U.S. officials said on Thursday that the planned summit between U.S. President Donald Trump and North Korean Leader Kim Jong Un had been called off because a “successful outcome” did not seem possible.
Earlier on Thursday, Trump called off the summit with Kim that was scheduled for June 12, citing Pyongyang’s “open hostility.”
Trump wrote in a letter to Kim: “Sadly, based on the tremendous anger and open hostility displayed in your most recent statement, I feel it would be inappropriate, at this time, to have this long-planned meeting.”
On Wednesday evening Washington time, North Korea had repeated a threat to pull out of the summit and warned it was prepared for a nuclear showdown with Washington if necessary.
“Whether the US will meet us at a meeting room or encounter us at nuclear-to-nuclear showdown is entirely dependent upon the decision and behavior of the United States,” Vice Foreign Minister Choe Son Hui said in a statement, according to the Korean Central News Agency. “We will neither beg the U.S. for dialogue nor take the trouble to persuade them if they do not want to sit together with us.”
White House officials said that statement was “the last straw” given that the meeting was requested by North Korea.
One senior official said there had been “a trail of broken promises” from North Korea. That included the North Koreans not showing up to a planned meeting in Singapore last week.
“Over the past many days, we have endeavored to do what Chairman Kim and I had agreed to put preparation teams together to begin to work for the summit and we had received no response to our inquiries to them,” U.S. Secretary of State Mike Pompeo told a Senate committee on Thursday.
“We’ve not been able to conduct the preparations between our two teams that would be necessary to have a successful summit.”
Pompeo, who met Kim twice in Pyongyang, said North Korea had also not been responding to contacts in recent days and Trump had made his decision after meetings on Wednesday to cancel the summit.
“We got a lot of dial tones,” Pompeo said, adding it was disappointing but “frankly not a surprise.”
Pompeo added: “I hope we quickly are able to get back to that place [of open dialogue], but ultimately Chairman Kim will have that decision to make for himself.”
Pompeo said that despite the cancellation, he did not think that Kim was a “weak leader.”
“In fact, he has demonstrated enormous capacity to lead his country and his team.”
Speaking at the White House, Trump said he remained open to dialogue and that the United States would continue its “maximum pressure” campaign of sanctions to press North Korea to give up its nuclear weapons.
The outlook for the meeting soured dramatically this month when North Korea angrily backed away from the possibility of unilateral nuclear disarmament as had been agreed to in the April 27 Panmunjom Declaration with South Korea.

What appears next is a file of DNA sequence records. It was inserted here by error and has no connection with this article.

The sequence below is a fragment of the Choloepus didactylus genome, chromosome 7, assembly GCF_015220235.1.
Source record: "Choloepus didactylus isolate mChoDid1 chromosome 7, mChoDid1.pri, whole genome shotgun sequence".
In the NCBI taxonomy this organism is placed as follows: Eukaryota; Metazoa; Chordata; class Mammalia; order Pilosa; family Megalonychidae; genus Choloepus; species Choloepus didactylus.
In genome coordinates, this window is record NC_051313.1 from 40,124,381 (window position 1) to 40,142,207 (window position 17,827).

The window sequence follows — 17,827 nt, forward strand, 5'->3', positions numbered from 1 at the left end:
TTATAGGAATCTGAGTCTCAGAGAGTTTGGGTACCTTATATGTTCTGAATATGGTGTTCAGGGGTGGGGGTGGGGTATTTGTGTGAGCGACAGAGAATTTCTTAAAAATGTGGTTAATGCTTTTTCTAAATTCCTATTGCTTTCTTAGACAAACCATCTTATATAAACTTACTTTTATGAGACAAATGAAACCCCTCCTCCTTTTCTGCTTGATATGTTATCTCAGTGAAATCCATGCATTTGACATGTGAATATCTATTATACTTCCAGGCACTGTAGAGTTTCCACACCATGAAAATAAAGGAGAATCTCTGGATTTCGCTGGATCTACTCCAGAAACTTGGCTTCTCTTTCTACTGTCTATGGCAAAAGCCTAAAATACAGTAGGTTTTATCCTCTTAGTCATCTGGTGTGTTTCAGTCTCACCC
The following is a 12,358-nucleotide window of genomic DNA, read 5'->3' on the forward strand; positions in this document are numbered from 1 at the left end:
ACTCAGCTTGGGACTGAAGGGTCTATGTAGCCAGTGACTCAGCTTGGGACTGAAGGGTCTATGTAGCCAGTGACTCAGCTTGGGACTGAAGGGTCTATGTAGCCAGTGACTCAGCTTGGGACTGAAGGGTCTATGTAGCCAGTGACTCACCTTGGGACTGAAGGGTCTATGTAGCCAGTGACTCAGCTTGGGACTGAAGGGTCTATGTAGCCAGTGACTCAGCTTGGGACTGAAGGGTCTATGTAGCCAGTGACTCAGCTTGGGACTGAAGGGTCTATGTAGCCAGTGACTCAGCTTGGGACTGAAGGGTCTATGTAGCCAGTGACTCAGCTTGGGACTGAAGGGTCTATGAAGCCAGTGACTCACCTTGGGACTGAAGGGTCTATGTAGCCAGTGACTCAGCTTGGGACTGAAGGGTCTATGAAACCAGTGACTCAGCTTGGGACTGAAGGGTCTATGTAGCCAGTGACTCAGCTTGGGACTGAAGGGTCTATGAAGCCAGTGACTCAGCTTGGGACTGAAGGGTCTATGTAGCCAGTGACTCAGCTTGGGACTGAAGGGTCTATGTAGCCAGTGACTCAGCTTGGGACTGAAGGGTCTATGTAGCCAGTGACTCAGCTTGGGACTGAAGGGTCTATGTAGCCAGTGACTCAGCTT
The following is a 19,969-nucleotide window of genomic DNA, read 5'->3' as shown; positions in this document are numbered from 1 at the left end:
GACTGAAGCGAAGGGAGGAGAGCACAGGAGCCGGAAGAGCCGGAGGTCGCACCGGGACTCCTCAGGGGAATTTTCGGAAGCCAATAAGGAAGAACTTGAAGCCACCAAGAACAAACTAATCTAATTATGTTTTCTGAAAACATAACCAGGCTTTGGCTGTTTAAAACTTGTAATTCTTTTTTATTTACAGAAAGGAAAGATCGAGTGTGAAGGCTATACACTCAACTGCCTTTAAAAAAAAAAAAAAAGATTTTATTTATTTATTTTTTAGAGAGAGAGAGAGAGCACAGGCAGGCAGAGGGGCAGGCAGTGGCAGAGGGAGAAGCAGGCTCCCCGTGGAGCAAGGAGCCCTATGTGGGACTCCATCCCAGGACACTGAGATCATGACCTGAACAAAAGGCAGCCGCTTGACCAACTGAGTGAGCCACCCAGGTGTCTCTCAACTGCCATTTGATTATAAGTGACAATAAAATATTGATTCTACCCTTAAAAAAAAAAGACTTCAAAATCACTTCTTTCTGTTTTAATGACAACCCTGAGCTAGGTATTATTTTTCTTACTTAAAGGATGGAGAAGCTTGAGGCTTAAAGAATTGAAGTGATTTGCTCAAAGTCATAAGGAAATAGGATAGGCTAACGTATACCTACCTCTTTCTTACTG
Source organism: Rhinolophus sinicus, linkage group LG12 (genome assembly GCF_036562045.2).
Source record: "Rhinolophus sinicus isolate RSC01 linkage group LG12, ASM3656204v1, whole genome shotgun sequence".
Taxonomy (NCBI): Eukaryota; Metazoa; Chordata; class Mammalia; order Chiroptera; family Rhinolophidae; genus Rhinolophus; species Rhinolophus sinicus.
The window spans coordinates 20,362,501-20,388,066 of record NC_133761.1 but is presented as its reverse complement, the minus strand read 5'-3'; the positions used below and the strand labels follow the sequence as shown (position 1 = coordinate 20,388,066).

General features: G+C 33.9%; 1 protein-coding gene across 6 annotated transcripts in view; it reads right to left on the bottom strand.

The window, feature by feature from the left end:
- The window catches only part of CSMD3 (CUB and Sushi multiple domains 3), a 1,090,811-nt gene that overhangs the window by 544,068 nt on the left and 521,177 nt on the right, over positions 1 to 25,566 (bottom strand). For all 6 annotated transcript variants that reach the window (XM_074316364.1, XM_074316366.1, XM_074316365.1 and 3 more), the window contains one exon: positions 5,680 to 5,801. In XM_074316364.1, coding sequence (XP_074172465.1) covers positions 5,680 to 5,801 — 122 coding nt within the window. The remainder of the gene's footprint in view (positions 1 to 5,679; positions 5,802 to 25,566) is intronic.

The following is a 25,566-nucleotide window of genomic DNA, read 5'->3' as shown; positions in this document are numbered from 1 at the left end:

Trump has said he detected a change in Kim’s attitude after the second of two recent visits the North Korean made to China and that he was possibly being influenced by Beijing, with which the United States is currently engaging in major trade discussions.
David Kilgour, a former Edmonton MP and Canadian secretary of state for Asia Pacific, said that according to analysts, it seems that the party-state in China continues to play a lengthy smoke-and-mirrors game on North Korea, trapping the United States into pre-doomed negotiations.
The cancellation came just hours after North Korea blew up tunnels at its main nuclear test site, but failed to allow experts to witness and verify the dismantlement of the site in another broken promise. Only a small group of international media handpicked by North Korea witnessed the demolition at the Punggye-ri site.
North Korea’s announcement of its plan to destroy its only known nuclear test site was welcomed as a positive, if largely symbolic, step. Kim has declared his nuclear force complete, amid speculation the site was obsolete anyway.
The Pentagon said it was too early to give an assessment, but U.S. officials and experts say the site could be put back into service or re-established elsewhere.
Japanese Foreign Minister Taro Kono said Tokyo understands Trump’s decision to cancel the Singapore summit, Kyodo News reported.
“It’s meaningless to have talks that don’t achieve results,” Kono told reporters on a visit to Mexico City, the news agency said.
Japanese Defence Minister Itsunori Onodera also played down the significance of the canceled meeting.
“The important thing is not the U.S.-North Korea meeting itself, but that the meeting becomes an opportunity to move forward in the issues of denuclearization and abductions,” he told reporters in Tokyo.
Additional reporting by Reuters.
“I Was a Communist Slave”
A story of tragedy, faith, and resistance in the face of brutal totalitarianism, Memoir of a Communist Slave is one man’s journey to uncover what he believes has held him and his people hostage for too long.